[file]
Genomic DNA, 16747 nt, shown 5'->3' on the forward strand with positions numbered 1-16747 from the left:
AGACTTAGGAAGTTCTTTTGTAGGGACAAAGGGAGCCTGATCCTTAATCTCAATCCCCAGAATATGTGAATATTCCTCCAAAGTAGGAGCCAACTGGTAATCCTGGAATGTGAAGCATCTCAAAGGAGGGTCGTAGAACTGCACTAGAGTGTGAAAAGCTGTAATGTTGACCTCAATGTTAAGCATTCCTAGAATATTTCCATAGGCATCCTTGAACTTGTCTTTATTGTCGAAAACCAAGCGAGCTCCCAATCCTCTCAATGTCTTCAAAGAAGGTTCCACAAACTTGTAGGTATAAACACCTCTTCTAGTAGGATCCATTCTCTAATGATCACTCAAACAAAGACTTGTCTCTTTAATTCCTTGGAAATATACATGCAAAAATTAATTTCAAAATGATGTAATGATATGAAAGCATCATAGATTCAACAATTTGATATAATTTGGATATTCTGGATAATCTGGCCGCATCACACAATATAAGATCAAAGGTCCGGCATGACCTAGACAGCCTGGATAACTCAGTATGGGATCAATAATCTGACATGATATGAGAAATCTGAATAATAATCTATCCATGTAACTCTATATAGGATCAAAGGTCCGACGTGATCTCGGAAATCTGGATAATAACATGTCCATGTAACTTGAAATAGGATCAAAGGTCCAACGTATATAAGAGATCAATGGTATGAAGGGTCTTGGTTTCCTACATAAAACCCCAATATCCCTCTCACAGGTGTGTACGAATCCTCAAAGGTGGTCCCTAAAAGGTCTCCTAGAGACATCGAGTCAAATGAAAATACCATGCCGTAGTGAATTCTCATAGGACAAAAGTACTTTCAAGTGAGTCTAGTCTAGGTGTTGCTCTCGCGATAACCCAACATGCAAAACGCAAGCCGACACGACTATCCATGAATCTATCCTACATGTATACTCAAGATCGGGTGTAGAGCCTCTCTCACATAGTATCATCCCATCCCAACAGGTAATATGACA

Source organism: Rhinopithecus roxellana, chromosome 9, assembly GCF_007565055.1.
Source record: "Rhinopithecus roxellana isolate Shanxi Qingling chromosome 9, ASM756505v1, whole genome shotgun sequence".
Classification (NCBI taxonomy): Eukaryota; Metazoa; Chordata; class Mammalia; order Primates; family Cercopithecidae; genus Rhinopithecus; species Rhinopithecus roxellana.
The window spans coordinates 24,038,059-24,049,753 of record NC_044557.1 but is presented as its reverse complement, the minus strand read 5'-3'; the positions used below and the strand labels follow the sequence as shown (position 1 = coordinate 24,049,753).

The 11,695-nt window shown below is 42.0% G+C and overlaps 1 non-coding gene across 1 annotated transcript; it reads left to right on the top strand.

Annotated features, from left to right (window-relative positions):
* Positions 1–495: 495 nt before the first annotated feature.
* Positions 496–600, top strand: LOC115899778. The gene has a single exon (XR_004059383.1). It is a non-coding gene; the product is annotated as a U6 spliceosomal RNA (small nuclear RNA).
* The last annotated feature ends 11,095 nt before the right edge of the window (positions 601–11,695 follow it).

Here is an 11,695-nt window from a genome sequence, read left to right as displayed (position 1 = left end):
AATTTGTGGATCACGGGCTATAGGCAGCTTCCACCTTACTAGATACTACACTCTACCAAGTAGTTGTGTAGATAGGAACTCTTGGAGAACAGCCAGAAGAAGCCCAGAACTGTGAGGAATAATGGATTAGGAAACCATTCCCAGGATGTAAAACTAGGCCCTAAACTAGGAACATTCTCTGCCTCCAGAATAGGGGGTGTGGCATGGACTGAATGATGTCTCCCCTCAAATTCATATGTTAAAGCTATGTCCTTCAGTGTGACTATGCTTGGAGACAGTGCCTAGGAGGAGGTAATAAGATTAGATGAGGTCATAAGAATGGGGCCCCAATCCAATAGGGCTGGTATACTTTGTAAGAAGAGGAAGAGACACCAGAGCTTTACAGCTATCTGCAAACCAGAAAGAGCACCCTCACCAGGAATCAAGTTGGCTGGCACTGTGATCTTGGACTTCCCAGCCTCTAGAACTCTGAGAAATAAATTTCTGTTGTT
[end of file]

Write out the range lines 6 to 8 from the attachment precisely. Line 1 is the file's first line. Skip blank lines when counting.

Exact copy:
The window spans coordinates 24,038,059-24,049,753 of record NC_044557.1 but is presented as its reverse complement, the minus strand read 5'-3'; the positions used below and the strand labels follow the sequence as shown (position 1 = coordinate 24,049,753).

The 11,695-nt window shown below is 42.0% G+C and overlaps 1 non-coding gene across 1 annotated transcript; it reads left to right on the top strand.

Annotated features, from left to right (window-relative positions):